The Tournaments were the favorite sport of Medieval Knights. The tournaments kept the knight in excellent condition for the role he would need to play during medieval warfare. Tournaments were exciting and colorful pageants. Hundreds of Knights participated in this popular entertainment of the Middle Ages. Jousts, Melees, Pageantry, Courtly Love and the Chivalric code all played a part in Medieval tournaments.
Tournaments - Injuries to Knights & the 1292 Statute of Arms
All of the contests fought in tournaments were fought with blunted swords or lances. However there were still many casualties, as many as 10% were injured, and there were also fatalities. The number of fatalities dropped as the tournaments became better regulated. Medieval physicians were always at hand during the tournaments. In 1292 the "Statute of Arms for Tournaments" was ordained " which provided new laws for tournaments. The Statute of Arms ordained that no pointed weapons should be used - they should be blunted. And that tournaments had to be properly organised and only authorised combatants were allowed to carry arms.
Types of Tournaments
Knights would fight as individuals in tournaments but there would also be team events. There were many different types of Tournaments during the Middle Ages which each had a different type of combat method. The events of the tournament were:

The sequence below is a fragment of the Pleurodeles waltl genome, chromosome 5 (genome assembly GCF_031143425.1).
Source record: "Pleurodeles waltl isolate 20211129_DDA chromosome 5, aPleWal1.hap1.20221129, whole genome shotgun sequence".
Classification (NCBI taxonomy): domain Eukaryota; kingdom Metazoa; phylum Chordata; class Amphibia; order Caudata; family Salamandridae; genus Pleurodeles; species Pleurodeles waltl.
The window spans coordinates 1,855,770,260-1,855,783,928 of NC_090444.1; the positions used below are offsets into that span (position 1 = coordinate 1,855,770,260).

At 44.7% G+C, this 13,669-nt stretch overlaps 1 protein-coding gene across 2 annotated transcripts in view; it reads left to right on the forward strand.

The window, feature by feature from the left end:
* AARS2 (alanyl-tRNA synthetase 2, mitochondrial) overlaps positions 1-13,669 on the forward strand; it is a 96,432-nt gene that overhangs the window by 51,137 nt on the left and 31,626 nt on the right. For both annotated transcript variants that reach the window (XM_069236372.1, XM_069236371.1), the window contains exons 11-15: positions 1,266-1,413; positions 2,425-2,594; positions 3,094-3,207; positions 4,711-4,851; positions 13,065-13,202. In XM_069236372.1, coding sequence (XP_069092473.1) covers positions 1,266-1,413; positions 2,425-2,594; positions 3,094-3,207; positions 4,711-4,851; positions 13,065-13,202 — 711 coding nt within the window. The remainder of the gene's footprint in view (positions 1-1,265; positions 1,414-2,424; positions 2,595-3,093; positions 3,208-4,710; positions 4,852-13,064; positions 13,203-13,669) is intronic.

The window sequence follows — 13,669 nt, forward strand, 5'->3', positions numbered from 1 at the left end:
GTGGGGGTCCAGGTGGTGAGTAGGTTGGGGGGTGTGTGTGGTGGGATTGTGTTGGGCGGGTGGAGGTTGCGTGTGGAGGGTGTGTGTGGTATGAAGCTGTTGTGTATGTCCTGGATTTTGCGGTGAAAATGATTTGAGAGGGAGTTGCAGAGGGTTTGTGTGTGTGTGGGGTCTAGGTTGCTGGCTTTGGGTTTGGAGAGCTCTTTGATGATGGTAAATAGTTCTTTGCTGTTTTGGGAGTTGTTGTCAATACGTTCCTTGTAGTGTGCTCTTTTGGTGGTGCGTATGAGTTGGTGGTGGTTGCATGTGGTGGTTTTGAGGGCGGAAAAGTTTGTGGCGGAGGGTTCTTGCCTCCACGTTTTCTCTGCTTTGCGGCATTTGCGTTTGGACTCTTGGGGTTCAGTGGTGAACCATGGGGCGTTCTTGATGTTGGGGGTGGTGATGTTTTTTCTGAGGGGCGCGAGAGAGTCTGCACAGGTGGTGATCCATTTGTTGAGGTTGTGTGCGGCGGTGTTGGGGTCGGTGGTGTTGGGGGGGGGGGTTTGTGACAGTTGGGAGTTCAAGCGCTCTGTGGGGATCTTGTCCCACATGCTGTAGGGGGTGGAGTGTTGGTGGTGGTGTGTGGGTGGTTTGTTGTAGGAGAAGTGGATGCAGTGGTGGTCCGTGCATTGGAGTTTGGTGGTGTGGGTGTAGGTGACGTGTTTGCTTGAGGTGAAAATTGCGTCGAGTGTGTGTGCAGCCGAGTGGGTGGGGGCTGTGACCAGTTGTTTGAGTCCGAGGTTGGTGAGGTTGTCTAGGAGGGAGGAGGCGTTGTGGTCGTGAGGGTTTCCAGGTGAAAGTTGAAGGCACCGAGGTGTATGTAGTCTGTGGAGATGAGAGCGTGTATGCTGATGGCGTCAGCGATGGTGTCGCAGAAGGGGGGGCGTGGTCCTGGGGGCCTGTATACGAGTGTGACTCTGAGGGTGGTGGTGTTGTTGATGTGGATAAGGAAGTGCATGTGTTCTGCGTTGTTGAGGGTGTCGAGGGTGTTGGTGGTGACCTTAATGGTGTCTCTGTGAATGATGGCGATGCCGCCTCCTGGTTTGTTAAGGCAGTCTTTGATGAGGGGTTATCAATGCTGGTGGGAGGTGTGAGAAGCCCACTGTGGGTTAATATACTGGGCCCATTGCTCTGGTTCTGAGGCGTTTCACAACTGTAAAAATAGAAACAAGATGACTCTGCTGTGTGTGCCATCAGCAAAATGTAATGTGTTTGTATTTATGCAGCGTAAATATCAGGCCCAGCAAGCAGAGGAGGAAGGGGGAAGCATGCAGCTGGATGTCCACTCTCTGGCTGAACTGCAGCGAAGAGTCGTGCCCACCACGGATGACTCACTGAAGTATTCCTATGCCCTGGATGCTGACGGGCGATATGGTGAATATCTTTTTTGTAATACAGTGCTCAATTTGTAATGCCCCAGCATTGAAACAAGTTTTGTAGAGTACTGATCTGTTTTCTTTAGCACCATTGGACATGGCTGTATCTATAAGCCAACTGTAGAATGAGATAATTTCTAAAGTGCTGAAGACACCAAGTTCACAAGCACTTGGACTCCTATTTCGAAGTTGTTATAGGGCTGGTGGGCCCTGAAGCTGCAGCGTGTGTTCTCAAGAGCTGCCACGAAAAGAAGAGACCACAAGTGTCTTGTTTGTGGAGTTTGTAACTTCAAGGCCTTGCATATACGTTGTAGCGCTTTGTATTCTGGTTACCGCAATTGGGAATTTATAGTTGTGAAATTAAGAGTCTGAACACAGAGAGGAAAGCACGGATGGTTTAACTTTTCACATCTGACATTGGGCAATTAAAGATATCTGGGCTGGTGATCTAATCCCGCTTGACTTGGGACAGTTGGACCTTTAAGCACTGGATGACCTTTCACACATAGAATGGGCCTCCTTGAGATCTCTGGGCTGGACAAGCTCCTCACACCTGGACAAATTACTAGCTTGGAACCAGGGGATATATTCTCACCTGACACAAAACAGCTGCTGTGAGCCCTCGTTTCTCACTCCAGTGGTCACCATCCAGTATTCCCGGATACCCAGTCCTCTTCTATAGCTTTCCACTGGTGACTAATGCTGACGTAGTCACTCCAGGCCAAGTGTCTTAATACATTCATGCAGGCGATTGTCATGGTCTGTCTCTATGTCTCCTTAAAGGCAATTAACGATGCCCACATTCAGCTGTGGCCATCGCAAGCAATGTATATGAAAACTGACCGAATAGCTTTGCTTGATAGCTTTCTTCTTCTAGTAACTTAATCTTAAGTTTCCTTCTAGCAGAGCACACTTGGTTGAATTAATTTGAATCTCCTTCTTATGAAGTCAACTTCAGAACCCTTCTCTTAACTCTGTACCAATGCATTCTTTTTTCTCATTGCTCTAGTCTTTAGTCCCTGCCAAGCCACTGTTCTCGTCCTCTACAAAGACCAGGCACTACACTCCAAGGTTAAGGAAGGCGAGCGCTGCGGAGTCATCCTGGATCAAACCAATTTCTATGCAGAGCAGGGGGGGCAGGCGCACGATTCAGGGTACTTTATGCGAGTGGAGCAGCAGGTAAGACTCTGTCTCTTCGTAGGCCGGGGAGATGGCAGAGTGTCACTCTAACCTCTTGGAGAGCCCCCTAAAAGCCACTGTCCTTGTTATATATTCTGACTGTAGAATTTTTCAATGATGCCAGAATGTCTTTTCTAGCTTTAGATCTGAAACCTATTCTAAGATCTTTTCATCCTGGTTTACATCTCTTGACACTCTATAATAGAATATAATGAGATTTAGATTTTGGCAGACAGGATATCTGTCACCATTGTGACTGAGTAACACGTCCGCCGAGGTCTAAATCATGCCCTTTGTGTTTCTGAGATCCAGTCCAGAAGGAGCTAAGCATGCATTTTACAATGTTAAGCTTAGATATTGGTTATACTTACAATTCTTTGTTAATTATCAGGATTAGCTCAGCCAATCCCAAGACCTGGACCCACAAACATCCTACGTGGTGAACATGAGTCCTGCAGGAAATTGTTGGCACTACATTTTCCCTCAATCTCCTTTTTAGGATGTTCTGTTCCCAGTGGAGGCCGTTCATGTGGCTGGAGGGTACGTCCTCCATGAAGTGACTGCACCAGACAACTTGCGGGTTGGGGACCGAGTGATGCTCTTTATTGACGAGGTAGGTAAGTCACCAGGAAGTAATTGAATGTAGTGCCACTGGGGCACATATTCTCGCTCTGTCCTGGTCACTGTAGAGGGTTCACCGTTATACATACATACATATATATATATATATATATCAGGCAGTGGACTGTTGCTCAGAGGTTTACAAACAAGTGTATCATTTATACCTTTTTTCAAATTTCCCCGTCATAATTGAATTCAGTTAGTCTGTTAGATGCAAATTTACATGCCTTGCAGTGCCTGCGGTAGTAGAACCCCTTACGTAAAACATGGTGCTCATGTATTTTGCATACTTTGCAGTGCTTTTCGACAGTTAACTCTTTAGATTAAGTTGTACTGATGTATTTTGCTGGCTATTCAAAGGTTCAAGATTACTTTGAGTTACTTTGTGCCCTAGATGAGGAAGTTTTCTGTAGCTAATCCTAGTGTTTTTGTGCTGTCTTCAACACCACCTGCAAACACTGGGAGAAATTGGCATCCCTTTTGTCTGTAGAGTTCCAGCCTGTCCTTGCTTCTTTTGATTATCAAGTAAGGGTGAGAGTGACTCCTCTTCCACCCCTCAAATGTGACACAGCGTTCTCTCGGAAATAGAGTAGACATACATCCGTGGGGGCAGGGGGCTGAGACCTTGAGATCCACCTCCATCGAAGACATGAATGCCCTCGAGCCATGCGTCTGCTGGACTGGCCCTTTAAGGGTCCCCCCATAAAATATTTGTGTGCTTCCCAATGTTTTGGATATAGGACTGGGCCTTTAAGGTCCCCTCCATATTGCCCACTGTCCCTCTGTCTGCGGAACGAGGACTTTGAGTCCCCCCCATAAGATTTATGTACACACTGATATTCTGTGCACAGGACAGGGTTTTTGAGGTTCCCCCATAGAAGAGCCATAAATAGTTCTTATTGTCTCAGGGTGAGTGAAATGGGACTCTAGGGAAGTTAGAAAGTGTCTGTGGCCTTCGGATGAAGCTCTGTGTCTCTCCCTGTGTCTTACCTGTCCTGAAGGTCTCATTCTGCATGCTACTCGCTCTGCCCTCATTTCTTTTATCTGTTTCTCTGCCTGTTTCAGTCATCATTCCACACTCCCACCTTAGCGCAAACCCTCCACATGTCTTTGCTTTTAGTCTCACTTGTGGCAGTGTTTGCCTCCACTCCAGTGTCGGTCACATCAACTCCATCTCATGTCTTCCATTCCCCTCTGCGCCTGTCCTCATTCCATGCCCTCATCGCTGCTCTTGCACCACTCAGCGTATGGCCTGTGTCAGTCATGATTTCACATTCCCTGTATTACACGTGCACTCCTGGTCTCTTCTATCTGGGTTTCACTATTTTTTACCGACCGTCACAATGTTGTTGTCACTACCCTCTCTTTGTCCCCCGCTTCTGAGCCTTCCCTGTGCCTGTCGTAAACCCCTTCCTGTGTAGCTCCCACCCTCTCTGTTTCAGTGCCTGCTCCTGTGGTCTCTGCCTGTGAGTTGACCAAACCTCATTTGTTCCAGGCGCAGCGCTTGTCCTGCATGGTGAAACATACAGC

- The Joust - an individual tournament event
- Joust a plaisance Tournament - A series of elimination jousts over several days and an overall winner would be determined. Each Knight would run the lists three times with each opponent
- Pas d'armes or passage of arms Tournament - A Knight would send out a proclamation that he would take on all challengers at a specific time and place.
- The Melee - a Team event at the tournament
- Melee a pied Tournament - Teams of knights fighting on foot
- Melee a cheval Tournament - Teams of knights fighting on horseback
Knights Tournaments - The Kippers and the Spoils
Tournaments during the Middle Ages were a good source of revenue for a successful Knight. The champion knight's prize money could yeald a considerable purse. But at the tournaments of the early Middle Ages they were allowed to claim the armor and weapons of a fallen adversary during the tournament. (Later the tournaments were governed by pomp, ceremony and chivalric conduct and this right was waived.) To claim the armour and weapons the knight employed a vassal or squire as his 'Kipper'. A Kipper was expected to collect the 'Spoils of Combat' as the tournament proceeded. The word 'Kipper' originated from the Scandinavian word 'Kippa' which means to snatch or to seize. The weapons and armor of a knight were very expensive and a fallen knight would not give them up easily. The Kipper was therefore armed with blunt, but heavy clubs, with which they could knock the unfortunate Knight into an unconscious state and collect the spoils of combat.